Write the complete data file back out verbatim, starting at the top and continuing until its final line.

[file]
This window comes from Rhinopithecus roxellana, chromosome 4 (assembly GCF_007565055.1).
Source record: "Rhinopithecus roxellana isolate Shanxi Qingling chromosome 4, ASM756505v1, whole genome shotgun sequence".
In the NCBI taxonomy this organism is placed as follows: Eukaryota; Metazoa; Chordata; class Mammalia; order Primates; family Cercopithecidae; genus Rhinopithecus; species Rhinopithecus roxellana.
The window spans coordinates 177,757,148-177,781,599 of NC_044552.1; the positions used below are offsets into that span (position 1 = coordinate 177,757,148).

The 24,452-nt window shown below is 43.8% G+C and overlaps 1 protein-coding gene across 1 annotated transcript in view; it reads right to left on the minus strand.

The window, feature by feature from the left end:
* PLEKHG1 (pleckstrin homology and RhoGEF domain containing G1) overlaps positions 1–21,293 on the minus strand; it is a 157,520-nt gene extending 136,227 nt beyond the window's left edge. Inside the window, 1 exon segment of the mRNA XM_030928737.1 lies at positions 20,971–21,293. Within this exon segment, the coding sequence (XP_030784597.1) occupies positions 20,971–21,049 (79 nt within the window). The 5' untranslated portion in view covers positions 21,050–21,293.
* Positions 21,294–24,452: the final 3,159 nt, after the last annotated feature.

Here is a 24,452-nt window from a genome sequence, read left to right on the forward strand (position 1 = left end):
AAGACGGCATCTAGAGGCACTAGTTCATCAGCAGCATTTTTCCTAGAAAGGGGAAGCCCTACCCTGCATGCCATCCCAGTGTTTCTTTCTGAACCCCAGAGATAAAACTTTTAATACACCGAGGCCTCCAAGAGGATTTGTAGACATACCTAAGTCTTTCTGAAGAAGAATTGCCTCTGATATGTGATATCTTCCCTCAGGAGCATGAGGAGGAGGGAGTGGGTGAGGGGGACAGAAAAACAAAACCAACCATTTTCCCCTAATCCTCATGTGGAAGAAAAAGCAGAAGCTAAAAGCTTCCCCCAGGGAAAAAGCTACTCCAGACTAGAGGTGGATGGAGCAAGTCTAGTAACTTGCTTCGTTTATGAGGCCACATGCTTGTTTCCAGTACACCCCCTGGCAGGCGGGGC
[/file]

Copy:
This window comes from Rhinopithecus roxellana, chromosome 4 (assembly GCF_007565055.1).
Source record: "Rhinopithecus roxellana isolate Shanxi Qingling chromosome 4, ASM756505v1, whole genome shotgun sequence".
In the NCBI taxonomy this organism is placed as follows: Eukaryota; Metazoa; Chordata; class Mammalia; order Primates; family Cercopithecidae; genus Rhinopithecus; species Rhinopithecus roxellana.
The window spans coordinates 177,757,148-177,781,599 of NC_044552.1; the positions used below are offsets into that span (position 1 = coordinate 177,757,148).

The 24,452-nt window shown below is 43.8% G+C and overlaps 1 protein-coding gene across 1 annotated transcript in view; it reads right to left on the minus strand.

The window, feature by feature from the left end:
* PLEKHG1 (pleckstrin homology and RhoGEF domain containing G1) overlaps positions 1–21,293 on the minus strand; it is a 157,520-nt gene extending 136,227 nt beyond the window's left edge. Inside the window, 1 exon segment of the mRNA XM_030928737.1 lies at positions 20,971–21,293. Within this exon segment, the coding sequence (XP_030784597.1) occupies positions 20,971–21,049 (79 nt within the window). The 5' untranslated portion in view covers positions 21,050–21,293.
* Positions 21,294–24,452: the final 3,159 nt, after the last annotated feature.

Here is a 24,452-nt window from a genome sequence, read left to right on the forward strand (position 1 = left end):
AAGACGGCATCTAGAGGCACTAGTTCATCAGCAGCATTTTTCCTAGAAAGGGGAAGCCCTACCCTGCATGCCATCCCAGTGTTTCTTTCTGAACCCCAGAGATAAAACTTTTAATACACCGAGGCCTCCAAGAGGATTTGTAGACATACCTAAGTCTTTCTGAAGAAGAATTGCCTCTGATATGTGATATCTTCCCTCAGGAGCATGAGGAGGAGGGAGTGGGTGAGGGGGACAGAAAAACAAAACCAACCATTTTCCCCTAATCCTCATGTGGAAGAAAAAGCAGAAGCTAAAAGCTTCCCCCAGGGAAAAAGCTACTCCAGACTAGAGGTGGATGGAGCAAGTCTAGTAACTTGCTTCGTTTATGAGGCCACATGCTTGTTTCCAGTACACCCCCTGGCAGGCGGGGC